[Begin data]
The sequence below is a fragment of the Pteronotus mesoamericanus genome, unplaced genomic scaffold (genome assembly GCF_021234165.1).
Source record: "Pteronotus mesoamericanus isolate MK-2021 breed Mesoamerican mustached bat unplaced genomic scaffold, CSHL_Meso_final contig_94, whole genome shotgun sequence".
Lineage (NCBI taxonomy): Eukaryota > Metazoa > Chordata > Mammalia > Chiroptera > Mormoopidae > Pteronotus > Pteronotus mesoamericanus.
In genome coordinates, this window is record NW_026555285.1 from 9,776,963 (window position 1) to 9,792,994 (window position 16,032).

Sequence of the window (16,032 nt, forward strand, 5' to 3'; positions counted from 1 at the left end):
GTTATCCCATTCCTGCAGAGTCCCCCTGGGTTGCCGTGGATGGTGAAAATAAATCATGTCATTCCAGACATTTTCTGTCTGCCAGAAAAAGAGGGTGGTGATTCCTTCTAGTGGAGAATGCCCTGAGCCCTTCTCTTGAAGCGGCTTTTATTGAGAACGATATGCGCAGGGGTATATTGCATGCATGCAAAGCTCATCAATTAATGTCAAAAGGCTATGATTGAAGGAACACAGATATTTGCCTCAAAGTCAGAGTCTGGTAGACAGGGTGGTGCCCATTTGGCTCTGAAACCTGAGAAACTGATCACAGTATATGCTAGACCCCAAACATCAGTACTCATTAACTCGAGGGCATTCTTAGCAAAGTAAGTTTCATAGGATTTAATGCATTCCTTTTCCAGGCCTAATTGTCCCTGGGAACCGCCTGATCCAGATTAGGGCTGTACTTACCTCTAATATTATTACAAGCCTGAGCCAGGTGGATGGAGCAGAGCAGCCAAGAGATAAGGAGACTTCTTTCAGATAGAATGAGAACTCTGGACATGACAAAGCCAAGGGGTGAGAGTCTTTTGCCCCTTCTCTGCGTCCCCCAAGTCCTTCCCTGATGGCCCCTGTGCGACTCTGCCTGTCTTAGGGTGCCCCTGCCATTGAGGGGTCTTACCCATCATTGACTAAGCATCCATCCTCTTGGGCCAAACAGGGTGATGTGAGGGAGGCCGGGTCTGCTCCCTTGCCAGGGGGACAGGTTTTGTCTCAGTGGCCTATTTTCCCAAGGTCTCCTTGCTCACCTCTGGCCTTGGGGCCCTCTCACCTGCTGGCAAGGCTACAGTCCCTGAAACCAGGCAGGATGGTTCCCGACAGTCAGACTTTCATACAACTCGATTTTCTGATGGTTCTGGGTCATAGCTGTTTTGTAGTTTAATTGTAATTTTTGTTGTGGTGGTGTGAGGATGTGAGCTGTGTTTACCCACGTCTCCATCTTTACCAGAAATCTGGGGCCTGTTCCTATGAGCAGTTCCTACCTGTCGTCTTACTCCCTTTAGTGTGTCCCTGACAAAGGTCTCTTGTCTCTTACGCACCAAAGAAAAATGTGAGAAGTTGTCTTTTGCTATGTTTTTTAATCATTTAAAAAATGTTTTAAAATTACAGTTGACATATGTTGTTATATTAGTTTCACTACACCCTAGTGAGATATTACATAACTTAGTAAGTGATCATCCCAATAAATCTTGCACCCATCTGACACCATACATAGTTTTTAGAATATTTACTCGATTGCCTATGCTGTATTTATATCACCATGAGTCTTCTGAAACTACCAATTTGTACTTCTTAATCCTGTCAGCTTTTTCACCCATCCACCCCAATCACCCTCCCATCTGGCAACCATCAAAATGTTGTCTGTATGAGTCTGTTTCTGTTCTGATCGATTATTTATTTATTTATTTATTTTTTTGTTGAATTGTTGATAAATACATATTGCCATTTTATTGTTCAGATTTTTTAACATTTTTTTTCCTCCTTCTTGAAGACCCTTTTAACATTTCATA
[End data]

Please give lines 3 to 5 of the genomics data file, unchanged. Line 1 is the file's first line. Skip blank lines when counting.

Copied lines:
Lineage (NCBI taxonomy): Eukaryota > Metazoa > Chordata > Mammalia > Chiroptera > Mormoopidae > Pteronotus > Pteronotus mesoamericanus.
In genome coordinates, this window is record NW_026555285.1 from 9,776,963 (window position 1) to 9,792,994 (window position 16,032).

Sequence of the window (16,032 nt, forward strand, 5' to 3'; positions counted from 1 at the left end):